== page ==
Do we need to create?

I know for me, taking time for creativity often feels frivolous because there are more important or pressing things that I have to do.

In her book, The Gifts of Imperfection, Brené Brown had a similar experience in her 40s when she became busy with her career and thought “creating for the sake of creating was self-indulgent at best and flaky at worst.”

However, this changed after researching for the book because she found that the most whole-hearted people who lived embracing their imperfections –  all practiced creativity. 

That’s because creativity is how we express meaning, and meaning both forms and connects us to life itself. It’s meaning that keeps our hearts beating with purpose. 

She writes,

“If we want to make meaning, we need to make art. Cook, write, draw, doodle, paint, scrapbook, take pictures, collage, knit, rebuild an engine, sculpt, dance, decorate, act, sing and I’ll add: write, build puzzles with my kids, create plays with my son, host in my home (while mindful of COVID restrictions), play playdough, bake cookies.

She goes on to say, “How doesn’t matter.  As long as we’re creating, we’re cultivating meaning” (p. 96).

Which all makes sense, because we’ve been made in the image of the ultimate Meaning Maker.

When we look back at the beginning of Scripture, we see how God made everything. He brought the world’s story to life with breathtaking creativity by hanging the stars, forming land out of the waters and creating every thing that moves and breathes. When finished, God said: “Behold, it is good.” 

And it is good, isn’t it? I know when I create, it’s the space where my soul comes alive and I feel connected – whether it’s to my kids – nature – God or others – and most often – the creative work is something that I can share and give back. It amazes me how God draws our creative work out of us and then uses it to delight our souls and and expand His Kingdom. He truly is The Great Creator, Maker and Multiplier of goodness. 

That’s why God said, “Behold, it is good.” 

Notice, He didn’t say, “Behold, it is perfect.” 

And that’s what stops us.

When we think the goal is perfection, we find all sorts of reasons why we can’t do the creative thing. Whether it’s because we are afraid it’s not the “perfect way to spend our time” or we think it won’t be “good enough” or worse- it won’t measure up to the creative work we see our friends or neighbors or coworkers doing, so we shrink. And before we know it…we aren’t creating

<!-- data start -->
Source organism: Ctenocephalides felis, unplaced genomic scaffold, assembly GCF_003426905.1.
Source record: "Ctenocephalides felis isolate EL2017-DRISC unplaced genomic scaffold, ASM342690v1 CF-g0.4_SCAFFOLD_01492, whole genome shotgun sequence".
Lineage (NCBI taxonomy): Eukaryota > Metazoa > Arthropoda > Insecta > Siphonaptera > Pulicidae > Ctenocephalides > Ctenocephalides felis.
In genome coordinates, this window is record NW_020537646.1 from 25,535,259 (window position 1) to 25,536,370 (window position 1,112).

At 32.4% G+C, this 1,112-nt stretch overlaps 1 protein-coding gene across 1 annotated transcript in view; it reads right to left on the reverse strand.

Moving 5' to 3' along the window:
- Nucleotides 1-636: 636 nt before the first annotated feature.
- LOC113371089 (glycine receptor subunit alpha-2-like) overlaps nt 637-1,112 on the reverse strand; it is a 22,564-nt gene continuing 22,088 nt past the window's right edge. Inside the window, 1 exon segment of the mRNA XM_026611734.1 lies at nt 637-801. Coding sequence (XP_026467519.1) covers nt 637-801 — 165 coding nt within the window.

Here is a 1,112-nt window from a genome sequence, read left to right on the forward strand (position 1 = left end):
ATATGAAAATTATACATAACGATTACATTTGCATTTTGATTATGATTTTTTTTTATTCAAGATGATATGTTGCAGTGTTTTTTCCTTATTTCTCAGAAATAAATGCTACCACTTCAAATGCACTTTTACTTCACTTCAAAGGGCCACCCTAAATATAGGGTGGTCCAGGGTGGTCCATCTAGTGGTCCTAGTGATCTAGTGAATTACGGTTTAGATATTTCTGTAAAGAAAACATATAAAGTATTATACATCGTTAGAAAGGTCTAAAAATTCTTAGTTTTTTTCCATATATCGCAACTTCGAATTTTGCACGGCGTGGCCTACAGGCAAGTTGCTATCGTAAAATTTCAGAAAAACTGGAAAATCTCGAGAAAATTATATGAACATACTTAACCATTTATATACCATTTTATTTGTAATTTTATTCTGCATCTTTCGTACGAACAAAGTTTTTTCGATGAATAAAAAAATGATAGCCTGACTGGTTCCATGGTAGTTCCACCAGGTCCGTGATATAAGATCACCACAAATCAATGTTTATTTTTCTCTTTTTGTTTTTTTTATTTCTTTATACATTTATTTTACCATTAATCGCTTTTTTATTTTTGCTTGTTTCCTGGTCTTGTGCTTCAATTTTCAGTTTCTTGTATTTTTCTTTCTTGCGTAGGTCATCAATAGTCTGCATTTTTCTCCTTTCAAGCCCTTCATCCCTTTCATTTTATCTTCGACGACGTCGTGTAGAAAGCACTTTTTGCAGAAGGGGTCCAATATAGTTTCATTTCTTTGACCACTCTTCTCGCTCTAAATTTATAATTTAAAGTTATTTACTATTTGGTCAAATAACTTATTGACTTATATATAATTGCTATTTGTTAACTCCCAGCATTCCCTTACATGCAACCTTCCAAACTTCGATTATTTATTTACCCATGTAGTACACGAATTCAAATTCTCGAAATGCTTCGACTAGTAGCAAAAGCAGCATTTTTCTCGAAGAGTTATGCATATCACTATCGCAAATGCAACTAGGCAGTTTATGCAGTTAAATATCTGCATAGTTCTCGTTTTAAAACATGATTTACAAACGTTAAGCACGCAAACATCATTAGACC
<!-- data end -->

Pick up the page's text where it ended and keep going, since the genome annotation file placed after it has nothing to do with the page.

But remember – creativity is part of our original design, so it doesn’t go away just because we stop using it. 

Yesterday in yoga, we looked at how we can foster the goodness of creativity on our mats and in our lives.

Don’t worry if you missed class, fill out the form below and I’ll send you the video!

Enjoy a 35 minute flow that fosters creativity & opens your heart to delight ($8) or join us next Tuesday, 2/23!

But Brene Brown knocked me off my feet when she said this:

“Unused creativity doesn’t just disappear. It lives within us until it’s expressed, neglected to death, or suffocated by resentment and fear” (p. 96).

So we get to choose

Will we express or neglect our creativity?

Will we allow creativity to free us into the space where we birth our unique contributions to the world?  

What if we try it this week?

What if we begin by creating, just for the sake of creating…. we can even start small.

Yesterday at 4:30p my daughter asked to bake cookies and I thought – “No way – that is not a wise use of time! I need to prep dinner before the clock strikes 5p and you and your brother turn into hunger-possessed monsters. And not to mention, it’s way to messy! But then I stopped and thought – “Ok, Lord, I accept your invitation to create.”

So we did. We made puffy unicorn cookies with way-too-sweet of frosting – and I found enjoyment in spreading the frosting across the tops of the cookies and felt our hearts connect over the delight of powdered sugar flying through the air. When we finished and the kitchen was destroyed, she couldn’t wait to deliver cookies to her auntie and Nana and brother and dad. And I realized, it may not have appeared productive – but it was meaningful. 

It was a memory where I got to see my daughter fully in the moment with no distractions, and tapped into my own little inner-child who remembered using the same rolling pin with my grandma years ago. Something about the creative act connected me to the past – the present – and others. Creativity really is a flow that operates outside of time and connects us to our connectedness, and that is good for my soul.  Very good.  

So would you like to join me?

What if you grant yourself the permission to carve out time for a moment of creativity this week? 

Brené Brown closes the chapter with an invitation to

Get Going:

  • Risk feeling vulnerable and new and imperfect and do something creative, maybe take a class?
  • Try something that scares you or something you’ve dreamt about trying. You never know where you will find your creative inspiration.

And from me: Allow God’s flow of creativity to inspire you and connect you with yourself, God and others. 

Instead of perfect, may it be good.



PS – If you struggle with comparison, you’ll want to read this chapter in her book, The Gifts of Imperfection! I know from my own life, it’s hard for me not to compare – even when I know it kills my creativity and is the thief of joy! Her chapter helped me A LOT and I’d love to learn alongside you. Maybe you will consider grabbing a copy of the book and we can read and process together!? I’m just a text, email or call away.

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